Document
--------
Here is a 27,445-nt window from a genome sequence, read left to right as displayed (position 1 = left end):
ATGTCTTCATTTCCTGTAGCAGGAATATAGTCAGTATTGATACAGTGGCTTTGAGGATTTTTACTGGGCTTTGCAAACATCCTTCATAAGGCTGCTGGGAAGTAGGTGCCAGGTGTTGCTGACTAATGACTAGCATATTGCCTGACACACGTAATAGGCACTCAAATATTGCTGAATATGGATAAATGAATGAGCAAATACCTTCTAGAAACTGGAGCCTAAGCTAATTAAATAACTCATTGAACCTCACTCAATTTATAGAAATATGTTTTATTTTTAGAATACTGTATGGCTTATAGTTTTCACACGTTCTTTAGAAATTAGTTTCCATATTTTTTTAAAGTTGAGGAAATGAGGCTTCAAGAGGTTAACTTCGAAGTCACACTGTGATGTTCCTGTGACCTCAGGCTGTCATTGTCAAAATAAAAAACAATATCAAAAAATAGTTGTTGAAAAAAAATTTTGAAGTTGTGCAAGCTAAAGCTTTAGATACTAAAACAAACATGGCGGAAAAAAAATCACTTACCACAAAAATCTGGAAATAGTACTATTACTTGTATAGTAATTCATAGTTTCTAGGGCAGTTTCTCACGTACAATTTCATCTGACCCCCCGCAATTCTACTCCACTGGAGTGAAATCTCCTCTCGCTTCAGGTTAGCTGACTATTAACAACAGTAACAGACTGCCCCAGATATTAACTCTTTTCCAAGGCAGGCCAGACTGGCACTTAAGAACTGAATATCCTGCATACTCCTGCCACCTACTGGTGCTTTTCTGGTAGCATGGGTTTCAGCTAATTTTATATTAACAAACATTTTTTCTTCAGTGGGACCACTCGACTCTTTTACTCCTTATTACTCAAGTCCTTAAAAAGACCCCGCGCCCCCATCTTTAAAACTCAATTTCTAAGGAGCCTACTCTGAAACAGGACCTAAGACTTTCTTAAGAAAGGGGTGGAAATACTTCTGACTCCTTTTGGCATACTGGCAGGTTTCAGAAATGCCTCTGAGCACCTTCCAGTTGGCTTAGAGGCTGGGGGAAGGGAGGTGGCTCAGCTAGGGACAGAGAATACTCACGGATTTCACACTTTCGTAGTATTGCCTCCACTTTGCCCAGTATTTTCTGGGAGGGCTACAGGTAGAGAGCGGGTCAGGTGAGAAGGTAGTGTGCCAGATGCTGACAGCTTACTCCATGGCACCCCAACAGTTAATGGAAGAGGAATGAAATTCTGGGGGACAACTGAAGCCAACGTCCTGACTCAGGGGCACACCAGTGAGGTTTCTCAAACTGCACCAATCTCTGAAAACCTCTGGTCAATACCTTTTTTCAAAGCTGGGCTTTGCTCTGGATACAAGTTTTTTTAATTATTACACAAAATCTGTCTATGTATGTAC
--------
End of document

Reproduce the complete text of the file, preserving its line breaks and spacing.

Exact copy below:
Here is a 27,445-nt window from a genome sequence, read left to right as displayed (position 1 = left end):
ATGTCTTCATTTCCTGTAGCAGGAATATAGTCAGTATTGATACAGTGGCTTTGAGGATTTTTACTGGGCTTTGCAAACATCCTTCATAAGGCTGCTGGGAAGTAGGTGCCAGGTGTTGCTGACTAATGACTAGCATATTGCCTGACACACGTAATAGGCACTCAAATATTGCTGAATATGGATAAATGAATGAGCAAATACCTTCTAGAAACTGGAGCCTAAGCTAATTAAATAACTCATTGAACCTCACTCAATTTATAGAAATATGTTTTATTTTTAGAATACTGTATGGCTTATAGTTTTCACACGTTCTTTAGAAATTAGTTTCCATATTTTTTTAAAGTTGAGGAAATGAGGCTTCAAGAGGTTAACTTCGAAGTCACACTGTGATGTTCCTGTGACCTCAGGCTGTCATTGTCAAAATAAAAAACAATATCAAAAAATAGTTGTTGAAAAAAAATTTTGAAGTTGTGCAAGCTAAAGCTTTAGATACTAAAACAAACATGGCGGAAAAAAAATCACTTACCACAAAAATCTGGAAATAGTACTATTACTTGTATAGTAATTCATAGTTTCTAGGGCAGTTTCTCACGTACAATTTCATCTGACCCCCCGCAATTCTACTCCACTGGAGTGAAATCTCCTCTCGCTTCAGGTTAGCTGACTATTAACAACAGTAACAGACTGCCCCAGATATTAACTCTTTTCCAAGGCAGGCCAGACTGGCACTTAAGAACTGAATATCCTGCATACTCCTGCCACCTACTGGTGCTTTTCTGGTAGCATGGGTTTCAGCTAATTTTATATTAACAAACATTTTTTCTTCAGTGGGACCACTCGACTCTTTTACTCCTTATTACTCAAGTCCTTAAAAAGACCCCGCGCCCCCATCTTTAAAACTCAATTTCTAAGGAGCCTACTCTGAAACAGGACCTAAGACTTTCTTAAGAAAGGGGTGGAAATACTTCTGACTCCTTTTGGCATACTGGCAGGTTTCAGAAATGCCTCTGAGCACCTTCCAGTTGGCTTAGAGGCTGGGGGAAGGGAGGTGGCTCAGCTAGGGACAGAGAATACTCACGGATTTCACACTTTCGTAGTATTGCCTCCACTTTGCCCAGTATTTTCTGGGAGGGCTACAGGTAGAGAGCGGGTCAGGTGAGAAGGTAGTGTGCCAGATGCTGACAGCTTACTCCATGGCACCCCAACAGTTAATGGAAGAGGAATGAAATTCTGGGGGACAACTGAAGCCAACGTCCTGACTCAGGGGCACACCAGTGAGGTTTCTCAAACTGCACCAATCTCTGAAAACCTCTGGTCAATACCTTTTTTCAAAGCTGGGCTTTGCTCTGGATACAAGTTTTTTTAATTATTACACAAAATCTGTCTATGTATGTAC